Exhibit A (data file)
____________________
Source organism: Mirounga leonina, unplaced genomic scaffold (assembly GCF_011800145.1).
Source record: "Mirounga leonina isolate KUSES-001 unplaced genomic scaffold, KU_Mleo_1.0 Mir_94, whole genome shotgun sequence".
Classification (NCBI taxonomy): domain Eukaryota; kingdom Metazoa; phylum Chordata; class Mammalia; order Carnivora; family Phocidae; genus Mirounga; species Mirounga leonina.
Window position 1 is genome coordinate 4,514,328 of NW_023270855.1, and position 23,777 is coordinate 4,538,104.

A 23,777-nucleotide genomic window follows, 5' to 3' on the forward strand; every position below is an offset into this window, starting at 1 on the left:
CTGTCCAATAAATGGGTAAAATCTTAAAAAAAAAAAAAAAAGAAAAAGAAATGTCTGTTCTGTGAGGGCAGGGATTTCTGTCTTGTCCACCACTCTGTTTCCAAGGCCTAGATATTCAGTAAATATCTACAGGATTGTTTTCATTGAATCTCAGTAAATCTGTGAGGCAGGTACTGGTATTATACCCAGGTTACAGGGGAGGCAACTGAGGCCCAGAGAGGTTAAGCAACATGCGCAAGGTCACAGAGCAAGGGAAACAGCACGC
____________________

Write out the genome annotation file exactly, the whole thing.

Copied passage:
Source organism: Mirounga leonina, unplaced genomic scaffold (assembly GCF_011800145.1).
Source record: "Mirounga leonina isolate KUSES-001 unplaced genomic scaffold, KU_Mleo_1.0 Mir_94, whole genome shotgun sequence".
Classification (NCBI taxonomy): domain Eukaryota; kingdom Metazoa; phylum Chordata; class Mammalia; order Carnivora; family Phocidae; genus Mirounga; species Mirounga leonina.
Window position 1 is genome coordinate 4,514,328 of NW_023270855.1, and position 23,777 is coordinate 4,538,104.

A 23,777-nucleotide genomic window follows, 5' to 3' on the forward strand; every position below is an offset into this window, starting at 1 on the left:
CTGTCCAATAAATGGGTAAAATCTTAAAAAAAAAAAAAAAAGAAAAAGAAATGTCTGTTCTGTGAGGGCAGGGATTTCTGTCTTGTCCACCACTCTGTTTCCAAGGCCTAGATATTCAGTAAATATCTACAGGATTGTTTTCATTGAATCTCAGTAAATCTGTGAGGCAGGTACTGGTATTATACCCAGGTTACAGGGGAGGCAACTGAGGCCCAGAGAGGTTAAGCAACATGCGCAAGGTCACAGAGCAAGGGAAACAGCACGC